1. Puig de Randa, Majorca
While many associate Majorca with sand and sea, I think of monasteries and machinations of medieval empires. My favourite historical site is Puig de Randa is a lone mountain in the southern stretch of Majorca known locally as the muntanya mistica, or mystical mountain. And it’s easy to see why. Puig de Randa boasts one of the most heart-stopping views around and is the home of three sanctuaries – Santuari de la Nostra Senyora de Cura, Santuari de Nostra Senyora de Gràcia, and L’Ermita de Sant Honorat. I came here in 2012, when The Serpent Papers was a nascent idea that kept me up at night. I had developed an idiosyncratic fascination with the medieval writer and philosopher Ramon Llull, who lived on Puig de Randa during his intimate hermitage in the late 13th century. Legend had it that Llull received a vision of a divine language here, living in his cave on the western flank of the mountain. This vision developed into his Ars Magna – one of the great triumphs of his career. Standing in front of the Cova del Beat Ramon Llull, (a tiny cave you can visit on Puig de Randa) I began to invent an alternative history, circling around an alchemist who rescued a tongueless on women on this slope centuries ago.
2. Valldemossa, Majorca
A breathtaking village high in the Majorca’s wild Serra de Tramuntana (a coastal mountain range and UNESCO World Heritage Site). Famous for its Carthusian Monastery, Valldemossa’s illustrious visitors have included Rubén Darío and Jorge Luis Borges. I stayed here in November of 2012 looking for echoes of Ramon Llull, who walked the valley in contemplation. Recommended reading if you make the trek? George Sand’s A Winter on Majorca. The French writer sojourned in Valldemossa with her lover Frédéric Chopin and his piano. A century or so later, the English poet Robert Graves moved just up the road to Deià (if you didn’t already need a reason to pack The White Goddess into your suitcase). All of which serves to qualify this sleepy, mountain village as an epicentre of awesomeness.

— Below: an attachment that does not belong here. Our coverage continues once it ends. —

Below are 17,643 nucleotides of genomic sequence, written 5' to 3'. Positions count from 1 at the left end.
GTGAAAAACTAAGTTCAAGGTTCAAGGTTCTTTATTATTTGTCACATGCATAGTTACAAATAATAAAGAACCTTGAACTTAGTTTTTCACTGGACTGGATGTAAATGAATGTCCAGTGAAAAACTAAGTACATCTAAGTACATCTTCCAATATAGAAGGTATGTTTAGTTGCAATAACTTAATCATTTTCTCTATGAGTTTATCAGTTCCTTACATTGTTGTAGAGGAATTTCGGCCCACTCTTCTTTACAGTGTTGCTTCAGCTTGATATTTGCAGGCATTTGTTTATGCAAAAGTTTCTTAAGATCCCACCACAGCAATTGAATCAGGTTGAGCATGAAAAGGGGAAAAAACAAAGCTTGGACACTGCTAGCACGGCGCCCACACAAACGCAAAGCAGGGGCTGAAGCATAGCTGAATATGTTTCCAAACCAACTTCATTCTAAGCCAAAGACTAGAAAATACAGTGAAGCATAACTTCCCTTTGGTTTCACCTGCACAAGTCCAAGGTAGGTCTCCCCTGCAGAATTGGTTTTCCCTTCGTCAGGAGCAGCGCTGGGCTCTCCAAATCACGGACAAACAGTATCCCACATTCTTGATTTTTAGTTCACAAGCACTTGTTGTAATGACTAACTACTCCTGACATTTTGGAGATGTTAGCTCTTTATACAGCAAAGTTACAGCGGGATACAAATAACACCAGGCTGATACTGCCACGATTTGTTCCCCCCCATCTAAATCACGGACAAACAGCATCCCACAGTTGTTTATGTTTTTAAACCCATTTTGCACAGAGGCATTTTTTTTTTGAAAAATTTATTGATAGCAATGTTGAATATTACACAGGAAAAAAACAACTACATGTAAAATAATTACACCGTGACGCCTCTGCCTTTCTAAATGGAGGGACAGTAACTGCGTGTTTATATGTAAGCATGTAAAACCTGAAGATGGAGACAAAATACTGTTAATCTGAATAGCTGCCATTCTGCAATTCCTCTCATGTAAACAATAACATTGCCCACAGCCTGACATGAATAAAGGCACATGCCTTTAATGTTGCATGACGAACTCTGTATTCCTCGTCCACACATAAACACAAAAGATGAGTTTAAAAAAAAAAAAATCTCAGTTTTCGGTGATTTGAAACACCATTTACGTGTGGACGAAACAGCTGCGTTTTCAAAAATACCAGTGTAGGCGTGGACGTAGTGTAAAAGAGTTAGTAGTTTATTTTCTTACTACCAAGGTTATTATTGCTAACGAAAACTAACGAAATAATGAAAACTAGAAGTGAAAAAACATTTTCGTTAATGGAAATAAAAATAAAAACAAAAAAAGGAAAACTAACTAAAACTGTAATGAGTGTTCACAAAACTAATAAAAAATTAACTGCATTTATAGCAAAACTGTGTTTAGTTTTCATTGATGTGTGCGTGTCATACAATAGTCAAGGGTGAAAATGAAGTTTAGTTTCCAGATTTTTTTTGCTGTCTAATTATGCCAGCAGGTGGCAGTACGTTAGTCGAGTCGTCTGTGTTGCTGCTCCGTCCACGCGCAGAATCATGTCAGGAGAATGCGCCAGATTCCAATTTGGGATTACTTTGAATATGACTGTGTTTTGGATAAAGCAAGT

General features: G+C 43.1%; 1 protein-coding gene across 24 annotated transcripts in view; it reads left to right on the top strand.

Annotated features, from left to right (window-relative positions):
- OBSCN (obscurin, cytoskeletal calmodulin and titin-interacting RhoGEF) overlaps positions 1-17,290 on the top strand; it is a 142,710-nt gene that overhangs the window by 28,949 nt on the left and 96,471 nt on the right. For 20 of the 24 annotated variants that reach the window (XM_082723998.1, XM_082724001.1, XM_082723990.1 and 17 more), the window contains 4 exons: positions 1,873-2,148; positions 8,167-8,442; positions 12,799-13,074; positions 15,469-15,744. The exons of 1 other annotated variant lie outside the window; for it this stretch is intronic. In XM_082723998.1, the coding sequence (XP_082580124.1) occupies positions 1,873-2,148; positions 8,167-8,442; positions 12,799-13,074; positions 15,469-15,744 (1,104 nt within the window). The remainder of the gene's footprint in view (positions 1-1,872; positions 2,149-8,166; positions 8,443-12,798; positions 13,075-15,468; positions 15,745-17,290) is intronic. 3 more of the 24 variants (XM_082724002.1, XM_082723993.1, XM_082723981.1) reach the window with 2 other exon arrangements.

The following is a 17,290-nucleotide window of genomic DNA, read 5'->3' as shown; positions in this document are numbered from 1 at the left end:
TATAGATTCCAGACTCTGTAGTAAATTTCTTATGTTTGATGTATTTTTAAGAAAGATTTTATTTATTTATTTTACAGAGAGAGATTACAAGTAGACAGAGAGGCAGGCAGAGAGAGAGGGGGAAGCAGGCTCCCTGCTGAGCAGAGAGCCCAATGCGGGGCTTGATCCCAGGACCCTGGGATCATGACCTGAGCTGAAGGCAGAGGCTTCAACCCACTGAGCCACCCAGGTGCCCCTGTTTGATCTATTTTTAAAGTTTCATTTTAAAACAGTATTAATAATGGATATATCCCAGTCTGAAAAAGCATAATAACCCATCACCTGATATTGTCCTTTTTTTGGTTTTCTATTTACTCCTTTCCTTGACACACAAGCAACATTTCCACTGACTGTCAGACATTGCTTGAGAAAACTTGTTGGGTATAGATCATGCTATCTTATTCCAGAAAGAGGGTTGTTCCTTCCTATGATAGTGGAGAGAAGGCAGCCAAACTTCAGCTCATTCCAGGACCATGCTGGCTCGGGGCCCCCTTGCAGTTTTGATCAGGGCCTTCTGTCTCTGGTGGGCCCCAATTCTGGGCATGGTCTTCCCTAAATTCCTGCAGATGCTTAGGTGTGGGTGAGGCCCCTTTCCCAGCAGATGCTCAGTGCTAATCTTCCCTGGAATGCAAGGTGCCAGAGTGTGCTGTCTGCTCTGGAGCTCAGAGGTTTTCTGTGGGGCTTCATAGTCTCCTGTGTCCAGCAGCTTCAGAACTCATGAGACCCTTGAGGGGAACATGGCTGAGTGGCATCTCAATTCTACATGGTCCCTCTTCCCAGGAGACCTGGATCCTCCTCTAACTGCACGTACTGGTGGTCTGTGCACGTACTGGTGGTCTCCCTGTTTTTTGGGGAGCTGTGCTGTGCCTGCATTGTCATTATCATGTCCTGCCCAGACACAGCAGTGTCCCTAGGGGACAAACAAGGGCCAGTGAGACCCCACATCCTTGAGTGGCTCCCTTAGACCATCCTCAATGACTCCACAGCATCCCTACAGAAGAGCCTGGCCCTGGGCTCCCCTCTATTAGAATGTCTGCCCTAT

3. El Teatre Lliure, Barcelona
In my novel, Natalia Hernández and Orio Duran are both actors at the Theatre of National Liberation in Barcelona – but this a theatre of invention (it’s history along with its location deliberately porous). The Theatre of National Liberation takes inspiration from the Teatre Lliure – or Free Theatre – a bastion of Catalan dramatic culture resting at the foot of Montjuïc. Founded in 1976, the big Lliure is now located across from the Institut del Teatre, the drama school I attended for my masters in 2010. We got cheap tickets as students at the Lliure and I took full advantage of the opportunity. I felt my soul dip and soar and expand as I watched the plays unfold before me, often alone in the audience, filled with an insatiable curiosity.
4. The London International Palaeography Summer School
This takes place every June at Senate House – just north of the British Museum in Bloomsbury. Hosted by the Centre for Manuscript and Print Studies at the University of London, the summer school consists of a series of intensive courses in manuscript studies and palaeography. Next summer the listings include codicology, vernacular editing and the making of illuminated manuscripts. It’s open to everyone – and if you’ve ever had a hankering curiosity about the nuts and bolts of devotional or liturgical manuscripts, I can’t recommend it enough. You do have to fill out an application and pay to attend, but you don’t have to be a professor or a post-graduate to enjoy the experience. Perks include a short-term membership to the Senate House Library where you can spend summer hours with facsimiles of palimpsests (should the passion move you) and dry little sandwiches for lunch.
5. The Enlightenment Gallery at the British Museum
Housed in the stunningly restored former home of the library of King George III, the Enlightenment Gallery opened in 2003. The rich oak and mahogany floor, gilded balconies, and exquisite plasterwork add to the magical feel of an evocative space devoted to the history of the Enlightenment. When I returned to London, I spent hours here looking for sibyls and snakes, gravitating to the cases of Religion and Ritual, Art and Civilisation and Ancient Scripts. In time I dreamed up Captain Ruthven, the 19th century scholar of the mysterious alchemist Rex Illuminatus. My favourite objects on display are intimate in comparison to the bulk of many of the treasures in the British Museum. Diminutive in scale, but powerful in scope of imagination. Highlights include Dr. Dee’s Mexica Mirror & Champollion’s notes on translating hieroglyphs. Come early enough on a weekday morning and the entire gallery will be yours to explore in relative solitude.
The Serpent Papers by Jessica Cornwell is out on 29th January from Quercus for £14.99.